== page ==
The Ephemera collection at the Clements Library includes a variety of greeting cards for many occasions. A sampling of some of these cards shows the great diversity and creativity of 19th century Valentines. While the earlier cards are simple handmade items, the later commercial ones include embossed paper lace, pop-ups, and a profusion of flowers, hearts, and winged Cupids.
One of the most interesting early examples comes from the Mifflin family papers.This handmade card from the early 1800s has a poem that wraps around the cut-out shape of a Celtic knot. It reads:
"This is love & worth commending, still beginning never ending like a willy [sic] net ensnaring in a round shuts up all squaring; out & in goes every angle more and more does still entangle, keeps a measure still in moving never light but always loving twining arms exchanging kisses each partaking others blisses; laughing, weeping still together blessing one is worth in other never breaking ever bending."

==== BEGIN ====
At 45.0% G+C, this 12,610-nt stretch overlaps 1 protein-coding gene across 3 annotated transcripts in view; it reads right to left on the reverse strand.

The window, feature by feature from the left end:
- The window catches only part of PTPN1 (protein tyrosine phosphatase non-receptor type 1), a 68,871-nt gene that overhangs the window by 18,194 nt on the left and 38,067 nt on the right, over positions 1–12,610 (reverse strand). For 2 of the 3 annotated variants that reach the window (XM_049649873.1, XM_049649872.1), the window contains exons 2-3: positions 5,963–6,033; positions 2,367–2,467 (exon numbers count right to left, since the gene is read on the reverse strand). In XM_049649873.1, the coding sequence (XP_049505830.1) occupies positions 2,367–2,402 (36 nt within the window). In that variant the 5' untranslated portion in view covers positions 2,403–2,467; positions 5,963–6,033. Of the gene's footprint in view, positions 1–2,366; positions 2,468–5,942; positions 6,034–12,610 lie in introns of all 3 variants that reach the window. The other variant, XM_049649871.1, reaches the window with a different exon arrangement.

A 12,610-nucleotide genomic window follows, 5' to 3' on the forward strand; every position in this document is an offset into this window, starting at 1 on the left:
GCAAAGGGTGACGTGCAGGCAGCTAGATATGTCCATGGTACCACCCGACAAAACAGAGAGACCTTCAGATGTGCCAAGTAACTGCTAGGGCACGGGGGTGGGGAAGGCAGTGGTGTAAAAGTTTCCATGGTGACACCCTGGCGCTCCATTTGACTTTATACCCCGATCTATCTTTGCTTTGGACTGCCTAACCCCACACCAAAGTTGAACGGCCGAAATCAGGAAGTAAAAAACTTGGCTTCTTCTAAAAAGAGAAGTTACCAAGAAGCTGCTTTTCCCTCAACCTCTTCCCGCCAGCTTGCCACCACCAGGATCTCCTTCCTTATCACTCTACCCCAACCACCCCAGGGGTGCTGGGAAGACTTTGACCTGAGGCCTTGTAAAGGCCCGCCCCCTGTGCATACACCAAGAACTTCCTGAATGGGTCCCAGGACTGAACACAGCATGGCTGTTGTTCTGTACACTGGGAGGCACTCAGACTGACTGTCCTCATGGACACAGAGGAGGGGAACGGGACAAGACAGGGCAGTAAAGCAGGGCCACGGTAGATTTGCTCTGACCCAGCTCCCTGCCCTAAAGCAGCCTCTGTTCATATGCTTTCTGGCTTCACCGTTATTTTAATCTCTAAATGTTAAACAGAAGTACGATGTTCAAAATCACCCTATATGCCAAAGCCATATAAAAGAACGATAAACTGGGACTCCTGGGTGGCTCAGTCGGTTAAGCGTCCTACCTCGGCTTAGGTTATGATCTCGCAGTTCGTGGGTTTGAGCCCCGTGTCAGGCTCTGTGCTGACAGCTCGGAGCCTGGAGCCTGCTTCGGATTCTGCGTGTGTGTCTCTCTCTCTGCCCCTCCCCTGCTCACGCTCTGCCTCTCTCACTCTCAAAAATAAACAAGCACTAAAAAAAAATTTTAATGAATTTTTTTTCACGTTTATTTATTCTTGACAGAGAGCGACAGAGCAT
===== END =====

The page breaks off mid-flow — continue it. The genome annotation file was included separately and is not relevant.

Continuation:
Other examples from the collection:
Further reading on collections of 19th century valentines:
- The Book Patrol has a post featuring cards from the University of Oxford's Bodleian Library display of valentines from the John Johnson Collection of Printed Ephemera.